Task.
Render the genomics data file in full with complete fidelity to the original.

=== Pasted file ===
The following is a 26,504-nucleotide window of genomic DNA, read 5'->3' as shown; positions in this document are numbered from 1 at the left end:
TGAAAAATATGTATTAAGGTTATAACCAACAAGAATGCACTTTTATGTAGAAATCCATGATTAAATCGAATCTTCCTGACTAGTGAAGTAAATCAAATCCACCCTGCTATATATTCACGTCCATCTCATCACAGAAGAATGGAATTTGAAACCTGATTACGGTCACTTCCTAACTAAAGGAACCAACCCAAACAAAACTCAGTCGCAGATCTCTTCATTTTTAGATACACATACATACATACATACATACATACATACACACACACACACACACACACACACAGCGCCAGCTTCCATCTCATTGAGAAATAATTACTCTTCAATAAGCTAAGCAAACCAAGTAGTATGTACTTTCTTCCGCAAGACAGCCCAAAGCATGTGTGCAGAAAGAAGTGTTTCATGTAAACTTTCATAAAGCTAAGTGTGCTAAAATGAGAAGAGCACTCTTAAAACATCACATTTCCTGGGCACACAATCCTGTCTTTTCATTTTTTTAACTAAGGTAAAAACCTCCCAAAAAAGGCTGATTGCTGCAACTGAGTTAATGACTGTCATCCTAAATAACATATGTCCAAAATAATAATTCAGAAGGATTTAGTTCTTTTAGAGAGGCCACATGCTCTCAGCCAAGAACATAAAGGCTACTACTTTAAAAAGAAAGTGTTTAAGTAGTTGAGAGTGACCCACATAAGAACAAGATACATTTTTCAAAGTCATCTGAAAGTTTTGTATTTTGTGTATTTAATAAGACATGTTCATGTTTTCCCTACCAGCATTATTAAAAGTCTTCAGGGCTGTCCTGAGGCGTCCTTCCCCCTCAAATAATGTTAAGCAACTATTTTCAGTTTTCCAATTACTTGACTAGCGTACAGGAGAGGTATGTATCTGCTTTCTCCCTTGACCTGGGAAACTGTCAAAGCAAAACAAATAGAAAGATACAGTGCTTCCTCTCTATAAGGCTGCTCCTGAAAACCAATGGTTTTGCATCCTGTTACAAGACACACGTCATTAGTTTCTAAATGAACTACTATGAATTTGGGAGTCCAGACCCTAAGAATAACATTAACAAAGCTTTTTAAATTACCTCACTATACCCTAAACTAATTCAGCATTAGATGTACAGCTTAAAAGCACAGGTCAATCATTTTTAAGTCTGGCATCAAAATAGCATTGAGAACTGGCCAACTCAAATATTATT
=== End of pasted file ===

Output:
The following is a 26,504-nucleotide window of genomic DNA, read 5'->3' as shown; positions in this document are numbered from 1 at the left end:
TGAAAAATATGTATTAAGGTTATAACCAACAAGAATGCACTTTTATGTAGAAATCCATGATTAAATCGAATCTTCCTGACTAGTGAAGTAAATCAAATCCACCCTGCTATATATTCACGTCCATCTCATCACAGAAGAATGGAATTTGAAACCTGATTACGGTCACTTCCTAACTAAAGGAACCAACCCAAACAAAACTCAGTCGCAGATCTCTTCATTTTTAGATACACATACATACATACATACATACATACATACACACACACACACACACACACACACAGCGCCAGCTTCCATCTCATTGAGAAATAATTACTCTTCAATAAGCTAAGCAAACCAAGTAGTATGTACTTTCTTCCGCAAGACAGCCCAAAGCATGTGTGCAGAAAGAAGTGTTTCATGTAAACTTTCATAAAGCTAAGTGTGCTAAAATGAGAAGAGCACTCTTAAAACATCACATTTCCTGGGCACACAATCCTGTCTTTTCATTTTTTTAACTAAGGTAAAAACCTCCCAAAAAAGGCTGATTGCTGCAACTGAGTTAATGACTGTCATCCTAAATAACATATGTCCAAAATAATAATTCAGAAGGATTTAGTTCTTTTAGAGAGGCCACATGCTCTCAGCCAAGAACATAAAGGCTACTACTTTAAAAAGAAAGTGTTTAAGTAGTTGAGAGTGACCCACATAAGAACAAGATACATTTTTCAAAGTCATCTGAAAGTTTTGTATTTTGTGTATTTAATAAGACATGTTCATGTTTTCCCTACCAGCATTATTAAAAGTCTTCAGGGCTGTCCTGAGGCGTCCTTCCCCCTCAAATAATGTTAAGCAACTATTTTCAGTTTTCCAATTACTTGACTAGCGTACAGGAGAGGTATGTATCTGCTTTCTCCCTTGACCTGGGAAACTGTCAAAGCAAAACAAATAGAAAGATACAGTGCTTCCTCTCTATAAGGCTGCTCCTGAAAACCAATGGTTTTGCATCCTGTTACAAGACACACGTCATTAGTTTCTAAATGAACTACTATGAATTTGGGAGTCCAGACCCTAAGAATAACATTAACAAAGCTTTTTAAATTACCTCACTATACCCTAAACTAATTCAGCATTAGATGTACAGCTTAAAAGCACAGGTCAATCATTTTTAAGTCTGGCATCAAAATAGCATTGAGAACTGGCCAACTCAAATATTATT